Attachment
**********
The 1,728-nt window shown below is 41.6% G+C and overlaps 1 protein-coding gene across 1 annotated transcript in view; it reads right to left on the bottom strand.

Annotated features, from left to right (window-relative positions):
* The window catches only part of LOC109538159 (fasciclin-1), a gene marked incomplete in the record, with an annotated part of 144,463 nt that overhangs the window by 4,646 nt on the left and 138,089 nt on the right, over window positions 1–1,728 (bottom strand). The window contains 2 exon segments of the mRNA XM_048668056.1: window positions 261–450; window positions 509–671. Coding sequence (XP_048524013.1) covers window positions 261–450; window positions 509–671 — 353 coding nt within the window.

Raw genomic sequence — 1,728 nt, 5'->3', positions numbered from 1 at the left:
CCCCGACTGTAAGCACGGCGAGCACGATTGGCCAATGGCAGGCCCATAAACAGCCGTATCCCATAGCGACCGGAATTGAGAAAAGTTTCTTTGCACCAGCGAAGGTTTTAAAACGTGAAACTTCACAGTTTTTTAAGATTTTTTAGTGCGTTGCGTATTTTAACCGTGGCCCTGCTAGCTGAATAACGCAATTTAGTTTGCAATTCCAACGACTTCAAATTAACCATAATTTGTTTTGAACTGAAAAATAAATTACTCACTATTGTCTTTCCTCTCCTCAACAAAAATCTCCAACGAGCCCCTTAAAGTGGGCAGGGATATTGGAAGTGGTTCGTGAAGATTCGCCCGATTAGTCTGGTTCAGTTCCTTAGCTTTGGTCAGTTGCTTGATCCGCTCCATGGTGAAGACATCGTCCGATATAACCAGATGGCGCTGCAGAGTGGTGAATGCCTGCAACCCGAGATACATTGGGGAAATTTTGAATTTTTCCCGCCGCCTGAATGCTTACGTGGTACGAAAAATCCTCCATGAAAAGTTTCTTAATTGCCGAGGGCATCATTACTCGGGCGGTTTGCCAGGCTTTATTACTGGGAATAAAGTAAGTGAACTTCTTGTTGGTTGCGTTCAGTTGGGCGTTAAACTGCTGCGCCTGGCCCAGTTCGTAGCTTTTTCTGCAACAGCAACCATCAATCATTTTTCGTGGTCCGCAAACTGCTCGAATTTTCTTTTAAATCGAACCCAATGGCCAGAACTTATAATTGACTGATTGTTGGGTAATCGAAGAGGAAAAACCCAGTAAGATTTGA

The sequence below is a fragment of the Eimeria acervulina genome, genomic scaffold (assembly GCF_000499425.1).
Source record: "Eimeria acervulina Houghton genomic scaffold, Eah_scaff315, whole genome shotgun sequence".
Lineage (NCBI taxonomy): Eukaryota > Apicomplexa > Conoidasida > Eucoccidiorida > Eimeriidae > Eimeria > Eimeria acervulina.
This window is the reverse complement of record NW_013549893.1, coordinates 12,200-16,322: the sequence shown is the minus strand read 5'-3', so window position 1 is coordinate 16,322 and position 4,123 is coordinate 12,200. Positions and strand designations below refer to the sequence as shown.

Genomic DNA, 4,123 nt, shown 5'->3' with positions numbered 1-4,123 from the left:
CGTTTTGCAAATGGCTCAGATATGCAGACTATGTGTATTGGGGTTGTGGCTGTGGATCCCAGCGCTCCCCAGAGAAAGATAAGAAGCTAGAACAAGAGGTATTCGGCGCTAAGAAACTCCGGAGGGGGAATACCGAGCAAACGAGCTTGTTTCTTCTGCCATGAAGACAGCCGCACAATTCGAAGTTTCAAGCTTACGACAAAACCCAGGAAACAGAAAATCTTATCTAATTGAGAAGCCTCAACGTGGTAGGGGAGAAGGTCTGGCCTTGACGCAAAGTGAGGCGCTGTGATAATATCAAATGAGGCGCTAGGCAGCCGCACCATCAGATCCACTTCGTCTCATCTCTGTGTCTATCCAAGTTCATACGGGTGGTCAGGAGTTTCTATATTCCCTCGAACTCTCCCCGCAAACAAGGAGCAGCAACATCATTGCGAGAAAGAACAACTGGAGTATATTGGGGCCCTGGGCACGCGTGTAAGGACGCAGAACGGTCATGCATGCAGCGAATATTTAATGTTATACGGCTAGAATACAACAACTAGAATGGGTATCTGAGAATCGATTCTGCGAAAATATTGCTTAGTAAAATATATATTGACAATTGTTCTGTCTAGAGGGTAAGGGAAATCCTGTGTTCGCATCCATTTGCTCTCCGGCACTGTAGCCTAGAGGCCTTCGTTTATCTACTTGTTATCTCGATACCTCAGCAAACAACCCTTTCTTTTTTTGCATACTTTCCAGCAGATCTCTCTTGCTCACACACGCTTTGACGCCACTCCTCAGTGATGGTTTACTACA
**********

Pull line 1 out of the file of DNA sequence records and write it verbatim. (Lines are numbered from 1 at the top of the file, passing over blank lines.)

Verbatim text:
The 1,728-nt window shown below is 41.6% G+C and overlaps 1 protein-coding gene across 1 annotated transcript in view; it reads right to left on the bottom strand.